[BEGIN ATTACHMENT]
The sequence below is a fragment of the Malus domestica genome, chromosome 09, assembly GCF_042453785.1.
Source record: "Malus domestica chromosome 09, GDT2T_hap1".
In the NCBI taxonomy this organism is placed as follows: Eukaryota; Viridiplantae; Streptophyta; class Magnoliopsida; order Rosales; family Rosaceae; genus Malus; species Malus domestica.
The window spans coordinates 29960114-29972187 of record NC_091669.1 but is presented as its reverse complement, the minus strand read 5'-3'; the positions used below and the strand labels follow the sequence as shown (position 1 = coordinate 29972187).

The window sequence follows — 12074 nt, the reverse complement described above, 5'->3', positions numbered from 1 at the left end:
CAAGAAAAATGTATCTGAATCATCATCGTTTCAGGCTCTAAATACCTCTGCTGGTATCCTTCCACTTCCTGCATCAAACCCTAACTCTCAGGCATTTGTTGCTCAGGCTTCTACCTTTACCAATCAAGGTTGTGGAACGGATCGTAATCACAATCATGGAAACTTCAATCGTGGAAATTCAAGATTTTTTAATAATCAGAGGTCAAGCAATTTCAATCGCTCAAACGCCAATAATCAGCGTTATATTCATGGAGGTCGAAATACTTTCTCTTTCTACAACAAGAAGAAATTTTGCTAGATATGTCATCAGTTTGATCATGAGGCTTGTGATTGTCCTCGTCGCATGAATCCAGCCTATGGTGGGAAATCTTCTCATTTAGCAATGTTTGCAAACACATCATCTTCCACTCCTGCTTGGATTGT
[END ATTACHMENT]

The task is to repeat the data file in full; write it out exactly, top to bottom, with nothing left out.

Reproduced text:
The sequence below is a fragment of the Malus domestica genome, chromosome 09, assembly GCF_042453785.1.
Source record: "Malus domestica chromosome 09, GDT2T_hap1".
In the NCBI taxonomy this organism is placed as follows: Eukaryota; Viridiplantae; Streptophyta; class Magnoliopsida; order Rosales; family Rosaceae; genus Malus; species Malus domestica.
The window spans coordinates 29960114-29972187 of record NC_091669.1 but is presented as its reverse complement, the minus strand read 5'-3'; the positions used below and the strand labels follow the sequence as shown (position 1 = coordinate 29972187).

The window sequence follows — 12074 nt, the reverse complement described above, 5'->3', positions numbered from 1 at the left end:
CAAGAAAAATGTATCTGAATCATCATCGTTTCAGGCTCTAAATACCTCTGCTGGTATCCTTCCACTTCCTGCATCAAACCCTAACTCTCAGGCATTTGTTGCTCAGGCTTCTACCTTTACCAATCAAGGTTGTGGAACGGATCGTAATCACAATCATGGAAACTTCAATCGTGGAAATTCAAGATTTTTTAATAATCAGAGGTCAAGCAATTTCAATCGCTCAAACGCCAATAATCAGCGTTATATTCATGGAGGTCGAAATACTTTCTCTTTCTACAACAAGAAGAAATTTTGCTAGATATGTCATCAGTTTGATCATGAGGCTTGTGATTGTCCTCGTCGCATGAATCCAGCCTATGGTGGGAAATCTTCTCATTTAGCAATGTTTGCAAACACATCATCTTCCACTCCTGCTTGGATTGT